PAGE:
The legally binding international climate agreement negotiated in Paris on 12 December offers a real glimmer of hope, though it will still not be enough to avert irreversible consequences from climate change. By recognising the importance of the world’s cities and regions, the agreement has, however, increased the prospects of a more effective and sustained global effort to limit climate change, the European Committee of the Regions (CoR) believes.
Ahead of the United Nations’ COP21 talks in Paris, the Committee of the Regions, the EU’s assembly of local political leaders, had urged national governments to agree not to add carbon to the atmosphere after 2050. It had pressed the EU to cut greenhouse gases by 50% by 2030 (compared to 1990 levels). It also wanted the COP21 negotiators to decide to draw up an Action Plan for cities and regions.
These three goals proved overly ambitious. “However, Europe’s cities and regions take hope from the deal, above all because it is legally binding and because two important goals of the CoR were achieved. The agreement – for the first time – recognises the role of local governments in fighting climate change, and developed economies have made a commitment to provide $100 billion each year after 2020 to support developing countries’ climate actions,” said Markku Markkula, President of the Committee of the Regions. “These are significant achievements. The result – an agreement to keep climate change ‘well below’ 2 degrees, with an aim of 1.5 degrees – is better than many thought possible and provides real potential for us to build on.”
Nevertheless, Francesco Pigliaru, President of Sardinia and Chairman of the CoR’s environment commission, remarked: “Unfortunately, the agreement does not include cities and regions within the system of governance of climate policies, a decision that will reduce the quality of policymaking and implementation.” Mr Pigliaru was a member of the CoR’s delegation at the COP21 talks.
Europe’s local governments will try to compensate for this weakness through even greater mobilisation and coordination of efforts, by using existing partnerships and mechanisms. The CoR notes, for example, that cities and regions have been the most ambitious members of NAZCA (Non-State Actor Zone for Climate Action), a United Nations platform that registers commitments to climate action by sub-national authorities, companies, civil society and investors.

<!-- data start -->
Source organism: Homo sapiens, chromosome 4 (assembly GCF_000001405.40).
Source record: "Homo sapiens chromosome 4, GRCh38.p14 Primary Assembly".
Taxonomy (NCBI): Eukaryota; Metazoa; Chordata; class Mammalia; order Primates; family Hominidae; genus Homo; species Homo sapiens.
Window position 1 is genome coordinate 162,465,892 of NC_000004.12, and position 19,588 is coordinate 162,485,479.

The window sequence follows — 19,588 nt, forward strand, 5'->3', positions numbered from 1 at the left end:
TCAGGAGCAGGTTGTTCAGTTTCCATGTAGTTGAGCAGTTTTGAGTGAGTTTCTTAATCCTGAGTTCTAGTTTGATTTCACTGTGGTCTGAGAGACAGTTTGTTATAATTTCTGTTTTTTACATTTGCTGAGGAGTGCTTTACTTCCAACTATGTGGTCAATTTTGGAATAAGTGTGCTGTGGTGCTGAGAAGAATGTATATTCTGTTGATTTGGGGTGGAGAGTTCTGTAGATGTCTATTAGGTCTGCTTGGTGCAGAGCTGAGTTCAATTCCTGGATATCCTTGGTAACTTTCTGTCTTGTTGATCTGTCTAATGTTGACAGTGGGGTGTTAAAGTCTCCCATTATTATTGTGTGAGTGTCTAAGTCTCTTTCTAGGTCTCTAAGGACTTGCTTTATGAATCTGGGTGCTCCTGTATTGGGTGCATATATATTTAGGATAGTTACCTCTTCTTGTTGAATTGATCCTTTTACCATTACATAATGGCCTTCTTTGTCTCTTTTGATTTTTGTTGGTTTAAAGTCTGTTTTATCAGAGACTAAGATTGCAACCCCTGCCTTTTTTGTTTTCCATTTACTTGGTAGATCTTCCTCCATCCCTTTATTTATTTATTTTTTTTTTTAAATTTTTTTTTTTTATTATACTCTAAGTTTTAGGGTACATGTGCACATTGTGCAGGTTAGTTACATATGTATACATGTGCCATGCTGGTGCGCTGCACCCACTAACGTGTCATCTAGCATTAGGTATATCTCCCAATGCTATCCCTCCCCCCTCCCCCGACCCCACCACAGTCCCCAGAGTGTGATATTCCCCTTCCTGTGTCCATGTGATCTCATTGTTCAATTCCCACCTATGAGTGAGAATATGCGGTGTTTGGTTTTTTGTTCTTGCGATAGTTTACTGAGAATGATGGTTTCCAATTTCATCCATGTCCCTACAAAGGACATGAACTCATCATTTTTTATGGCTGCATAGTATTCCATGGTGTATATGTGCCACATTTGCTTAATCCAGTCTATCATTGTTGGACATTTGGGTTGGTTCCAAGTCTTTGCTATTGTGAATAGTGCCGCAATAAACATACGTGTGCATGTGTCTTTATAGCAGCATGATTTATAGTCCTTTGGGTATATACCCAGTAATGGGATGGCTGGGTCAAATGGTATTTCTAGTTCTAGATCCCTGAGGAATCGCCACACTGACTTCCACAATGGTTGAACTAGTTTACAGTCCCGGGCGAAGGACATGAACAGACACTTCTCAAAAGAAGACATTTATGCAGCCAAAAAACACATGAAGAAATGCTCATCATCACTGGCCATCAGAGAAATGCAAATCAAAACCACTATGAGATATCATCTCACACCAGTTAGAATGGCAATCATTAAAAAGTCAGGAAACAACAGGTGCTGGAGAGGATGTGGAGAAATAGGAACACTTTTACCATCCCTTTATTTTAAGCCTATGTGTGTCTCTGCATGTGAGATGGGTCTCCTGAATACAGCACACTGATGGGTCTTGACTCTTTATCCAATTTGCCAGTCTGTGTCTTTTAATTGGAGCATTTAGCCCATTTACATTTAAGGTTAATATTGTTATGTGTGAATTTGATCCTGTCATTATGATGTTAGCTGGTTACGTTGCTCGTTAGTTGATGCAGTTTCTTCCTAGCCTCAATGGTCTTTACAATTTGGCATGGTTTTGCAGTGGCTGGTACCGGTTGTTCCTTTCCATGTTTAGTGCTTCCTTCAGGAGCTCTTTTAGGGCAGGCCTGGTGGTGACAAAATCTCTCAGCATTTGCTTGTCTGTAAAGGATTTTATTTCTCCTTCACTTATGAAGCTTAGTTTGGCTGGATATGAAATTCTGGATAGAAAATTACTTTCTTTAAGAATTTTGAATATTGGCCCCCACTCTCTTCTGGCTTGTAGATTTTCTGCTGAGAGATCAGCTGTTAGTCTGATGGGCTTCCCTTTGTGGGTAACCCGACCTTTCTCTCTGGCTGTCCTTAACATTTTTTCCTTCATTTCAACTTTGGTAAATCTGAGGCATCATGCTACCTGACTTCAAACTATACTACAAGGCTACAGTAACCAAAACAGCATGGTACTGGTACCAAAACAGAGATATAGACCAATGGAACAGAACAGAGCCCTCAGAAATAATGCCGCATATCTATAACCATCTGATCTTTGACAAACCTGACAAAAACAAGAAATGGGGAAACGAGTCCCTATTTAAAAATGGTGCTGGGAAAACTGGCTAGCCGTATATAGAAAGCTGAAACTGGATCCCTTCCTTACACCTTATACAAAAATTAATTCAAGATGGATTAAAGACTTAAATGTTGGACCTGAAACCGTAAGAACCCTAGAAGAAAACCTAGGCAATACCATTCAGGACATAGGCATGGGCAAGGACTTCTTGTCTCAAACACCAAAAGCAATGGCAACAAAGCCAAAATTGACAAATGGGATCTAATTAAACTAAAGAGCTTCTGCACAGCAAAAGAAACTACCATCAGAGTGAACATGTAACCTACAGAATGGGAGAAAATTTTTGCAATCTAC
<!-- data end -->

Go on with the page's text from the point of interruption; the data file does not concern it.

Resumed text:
“Local governments have to take around 70% of measures to reduce climate change and 90% of measures to adapt to climate change,” said Annabelle Jaeger, a member of the Regional Council of Provence-Alpes-Côte d’Azur and a member of the CoR’s delegation in Paris. “Local government should therefore have a bigger say in deciding exactly what measures are taken and in shaping national and international policies.”
The desire of cities and regions for a major reduction in greenhouse gases was evident at COP21. The European Commission committed extra funds to help the Covenant of Mayors, a voluntary climate initiative of regions and cities, move beyond its base in Europe and become a global movement.
“The Paris talks offered cities and regions across the globe a chance to build alliances. It is clear that their level of ambition on climate action often supersedes that of national governments. It’s time to deliver for our communities, which is why we at the CoR look forward to promoting the Covenant of Mayors in Europe and beyond,” said Kata Tütt?, who is a member of the Local Government of District 12 in Budapest, Hungary, and who was a member of the CoR’s COP21 delegation.